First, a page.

Employment law attorney Eugene D’Ablemont turned 70 years old in 2001. He was just as productive as ever, consistently bringing in more than $1 million in fees to Kelly Drye & Warren, the international law firm in which he is a partner. Now he’s using his decades of legal experience against his own firm.
Management training isn’t just for newbies and novices – managers and supervisors of all levels and all ages need actionable management practices to bring to their department, division or company. Learn how to be the best boss you can be by expanding your management skills, managing change effectively and bring strong leadership into your everyday management practices.
One important way to judge your success as a manger is by the success of your employees. An effective manager isn’t just a boss who can extract the most productivity from his people, but the one who produces great future managers. How can you be sure that under your leadership managers will blossom?
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While hopeful economic news has some companies breathing a cautious sigh of relief when it comes to headcount, others continue to face staffing challenges. In addition to salary and productivity, a variety of retention issues are worrying some organizations this year as the economy rebounds. When employers were asked in a new CareerBuilder survey how they will hold onto top talent this year, flexible work arrangements topped the list.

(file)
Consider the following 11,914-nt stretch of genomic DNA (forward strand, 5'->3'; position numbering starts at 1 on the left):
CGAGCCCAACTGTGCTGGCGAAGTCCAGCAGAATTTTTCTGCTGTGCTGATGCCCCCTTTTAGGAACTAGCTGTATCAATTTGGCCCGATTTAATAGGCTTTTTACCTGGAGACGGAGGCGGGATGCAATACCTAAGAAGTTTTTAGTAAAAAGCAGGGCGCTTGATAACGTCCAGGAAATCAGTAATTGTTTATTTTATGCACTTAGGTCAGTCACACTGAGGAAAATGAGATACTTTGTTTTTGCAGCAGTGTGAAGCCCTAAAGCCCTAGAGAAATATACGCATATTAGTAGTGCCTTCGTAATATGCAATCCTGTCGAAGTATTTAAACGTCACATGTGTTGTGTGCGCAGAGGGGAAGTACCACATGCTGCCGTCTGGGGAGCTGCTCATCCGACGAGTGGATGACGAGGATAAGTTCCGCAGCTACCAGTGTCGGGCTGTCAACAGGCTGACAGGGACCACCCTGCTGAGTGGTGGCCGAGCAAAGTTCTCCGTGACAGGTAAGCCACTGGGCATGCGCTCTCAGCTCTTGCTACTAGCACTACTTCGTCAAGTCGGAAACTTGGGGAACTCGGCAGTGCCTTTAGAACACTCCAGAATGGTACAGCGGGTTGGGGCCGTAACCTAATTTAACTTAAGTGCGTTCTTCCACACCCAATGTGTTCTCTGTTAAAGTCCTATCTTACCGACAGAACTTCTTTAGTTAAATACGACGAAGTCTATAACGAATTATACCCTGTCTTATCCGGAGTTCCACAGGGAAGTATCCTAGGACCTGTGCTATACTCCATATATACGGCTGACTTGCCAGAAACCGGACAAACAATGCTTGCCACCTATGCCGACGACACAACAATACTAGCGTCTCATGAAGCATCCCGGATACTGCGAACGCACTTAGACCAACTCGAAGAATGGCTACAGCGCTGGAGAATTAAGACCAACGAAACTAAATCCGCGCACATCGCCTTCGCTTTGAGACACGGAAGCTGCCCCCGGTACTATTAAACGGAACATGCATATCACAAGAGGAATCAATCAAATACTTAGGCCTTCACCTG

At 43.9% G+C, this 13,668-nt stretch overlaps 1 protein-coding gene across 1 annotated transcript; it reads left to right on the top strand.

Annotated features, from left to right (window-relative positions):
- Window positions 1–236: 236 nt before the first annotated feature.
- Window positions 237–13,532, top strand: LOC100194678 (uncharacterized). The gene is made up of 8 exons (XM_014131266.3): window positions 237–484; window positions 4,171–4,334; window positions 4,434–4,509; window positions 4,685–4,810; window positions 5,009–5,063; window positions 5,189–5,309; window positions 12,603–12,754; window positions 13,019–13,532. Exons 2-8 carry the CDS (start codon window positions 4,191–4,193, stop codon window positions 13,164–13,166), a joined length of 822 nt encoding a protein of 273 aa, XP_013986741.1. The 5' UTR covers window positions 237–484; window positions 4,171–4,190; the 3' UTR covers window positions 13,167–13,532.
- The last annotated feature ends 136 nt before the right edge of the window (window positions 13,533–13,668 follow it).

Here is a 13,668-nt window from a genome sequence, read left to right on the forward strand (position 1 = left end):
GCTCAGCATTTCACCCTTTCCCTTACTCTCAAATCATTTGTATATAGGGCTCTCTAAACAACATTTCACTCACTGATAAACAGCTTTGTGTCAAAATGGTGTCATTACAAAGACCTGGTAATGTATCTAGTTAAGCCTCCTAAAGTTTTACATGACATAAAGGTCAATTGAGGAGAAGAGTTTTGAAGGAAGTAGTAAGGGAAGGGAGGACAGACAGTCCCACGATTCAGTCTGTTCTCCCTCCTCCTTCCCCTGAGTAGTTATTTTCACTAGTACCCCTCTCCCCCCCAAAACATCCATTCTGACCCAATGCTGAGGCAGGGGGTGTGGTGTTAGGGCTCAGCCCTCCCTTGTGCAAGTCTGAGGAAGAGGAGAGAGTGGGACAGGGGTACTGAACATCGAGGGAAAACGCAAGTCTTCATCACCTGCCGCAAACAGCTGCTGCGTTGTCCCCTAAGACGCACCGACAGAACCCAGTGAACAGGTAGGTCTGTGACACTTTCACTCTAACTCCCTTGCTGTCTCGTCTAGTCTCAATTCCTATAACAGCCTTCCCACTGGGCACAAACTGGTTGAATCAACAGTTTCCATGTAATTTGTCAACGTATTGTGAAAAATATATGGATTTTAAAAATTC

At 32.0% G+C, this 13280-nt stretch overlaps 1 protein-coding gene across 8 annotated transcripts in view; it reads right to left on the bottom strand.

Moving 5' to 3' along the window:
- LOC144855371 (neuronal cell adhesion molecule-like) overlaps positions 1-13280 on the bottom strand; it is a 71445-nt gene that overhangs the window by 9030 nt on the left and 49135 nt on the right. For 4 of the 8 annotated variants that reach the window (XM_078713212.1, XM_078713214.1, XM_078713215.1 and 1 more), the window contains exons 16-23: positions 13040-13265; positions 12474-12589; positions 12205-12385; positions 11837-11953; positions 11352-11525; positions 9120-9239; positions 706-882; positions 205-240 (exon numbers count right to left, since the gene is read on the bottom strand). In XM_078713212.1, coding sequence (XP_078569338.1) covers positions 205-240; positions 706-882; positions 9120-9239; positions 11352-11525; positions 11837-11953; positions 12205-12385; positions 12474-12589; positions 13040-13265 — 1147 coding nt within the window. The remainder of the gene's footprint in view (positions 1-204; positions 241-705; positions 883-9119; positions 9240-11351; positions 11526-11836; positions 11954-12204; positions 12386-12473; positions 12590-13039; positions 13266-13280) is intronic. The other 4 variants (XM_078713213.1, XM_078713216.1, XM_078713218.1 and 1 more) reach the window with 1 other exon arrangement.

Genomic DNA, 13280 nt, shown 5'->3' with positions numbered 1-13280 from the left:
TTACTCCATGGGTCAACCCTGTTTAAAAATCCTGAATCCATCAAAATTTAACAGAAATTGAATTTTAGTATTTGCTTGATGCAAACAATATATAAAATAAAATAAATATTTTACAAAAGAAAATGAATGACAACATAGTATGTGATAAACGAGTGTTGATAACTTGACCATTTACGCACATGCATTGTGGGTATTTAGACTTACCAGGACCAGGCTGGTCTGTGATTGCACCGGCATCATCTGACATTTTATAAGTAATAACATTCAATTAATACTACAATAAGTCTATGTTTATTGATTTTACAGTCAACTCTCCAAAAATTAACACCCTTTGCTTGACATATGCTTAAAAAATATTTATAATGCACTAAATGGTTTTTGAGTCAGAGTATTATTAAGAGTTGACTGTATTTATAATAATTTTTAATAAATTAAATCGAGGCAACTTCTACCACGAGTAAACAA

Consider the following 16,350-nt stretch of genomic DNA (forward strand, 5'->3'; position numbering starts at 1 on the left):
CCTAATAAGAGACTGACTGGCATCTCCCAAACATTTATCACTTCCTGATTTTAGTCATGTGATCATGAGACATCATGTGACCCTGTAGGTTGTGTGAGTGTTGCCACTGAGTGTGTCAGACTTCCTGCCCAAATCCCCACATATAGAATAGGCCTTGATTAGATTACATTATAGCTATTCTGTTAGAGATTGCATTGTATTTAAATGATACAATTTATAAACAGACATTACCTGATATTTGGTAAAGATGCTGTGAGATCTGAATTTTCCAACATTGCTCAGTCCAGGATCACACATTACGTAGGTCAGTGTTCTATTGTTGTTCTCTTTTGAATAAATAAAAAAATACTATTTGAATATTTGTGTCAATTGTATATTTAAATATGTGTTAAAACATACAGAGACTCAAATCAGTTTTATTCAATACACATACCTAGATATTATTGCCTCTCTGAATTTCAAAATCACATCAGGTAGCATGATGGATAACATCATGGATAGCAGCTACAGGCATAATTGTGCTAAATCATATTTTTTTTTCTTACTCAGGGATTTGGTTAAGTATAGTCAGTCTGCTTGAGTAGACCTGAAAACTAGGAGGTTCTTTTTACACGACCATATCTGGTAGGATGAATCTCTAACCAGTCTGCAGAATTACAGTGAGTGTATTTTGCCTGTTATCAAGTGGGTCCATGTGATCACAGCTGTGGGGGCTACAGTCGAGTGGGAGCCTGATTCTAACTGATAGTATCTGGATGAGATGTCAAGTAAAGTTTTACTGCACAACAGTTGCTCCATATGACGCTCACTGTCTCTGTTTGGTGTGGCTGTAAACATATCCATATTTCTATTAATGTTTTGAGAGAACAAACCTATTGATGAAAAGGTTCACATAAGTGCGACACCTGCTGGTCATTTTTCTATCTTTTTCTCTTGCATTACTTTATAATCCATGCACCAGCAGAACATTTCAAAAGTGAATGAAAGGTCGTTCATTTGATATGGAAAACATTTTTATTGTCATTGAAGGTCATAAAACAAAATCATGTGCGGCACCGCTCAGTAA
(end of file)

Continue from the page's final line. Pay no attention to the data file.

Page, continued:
The National Association for Female Executives has named General Mills as one of the top 10 firms for women leaders. General Mills made the list because the company’s top five earners are women.
Question: “In my company, applications for promotion are not confidential. If I apply for a position in another department, human resources will send an automatic e-mail message to my boss. The policy also says that I must let her know if another manager invites me to interview ... Should I tell my boss that I plan to apply for jobs in other departments?” — Looking for Promotion
Nothing right is going to happen with your team if the basic structure isn’t right. Some guidelines: 1. Look for signs that it’s too big. 2. Dispense with tactical trivia. 3. Enforce healthy norms. 4. Have your team review its structure.
To conduct misconduct interviews that don’t provide legal ammunition to the employee, come prepared with answers to tough-but-valid questions that employees may ask during the investigation. Here are some of the most difficult questions along with responses that can protect you legally:
Employees have learned to play the FMLA game quite well in the 17 years since the law was passed. In this new case, an “attendance-challenged” employee was denied extra vacation leave for her wedding. So she submitted an FMLA leave request for those same dates. Hmmmm … smell fishy?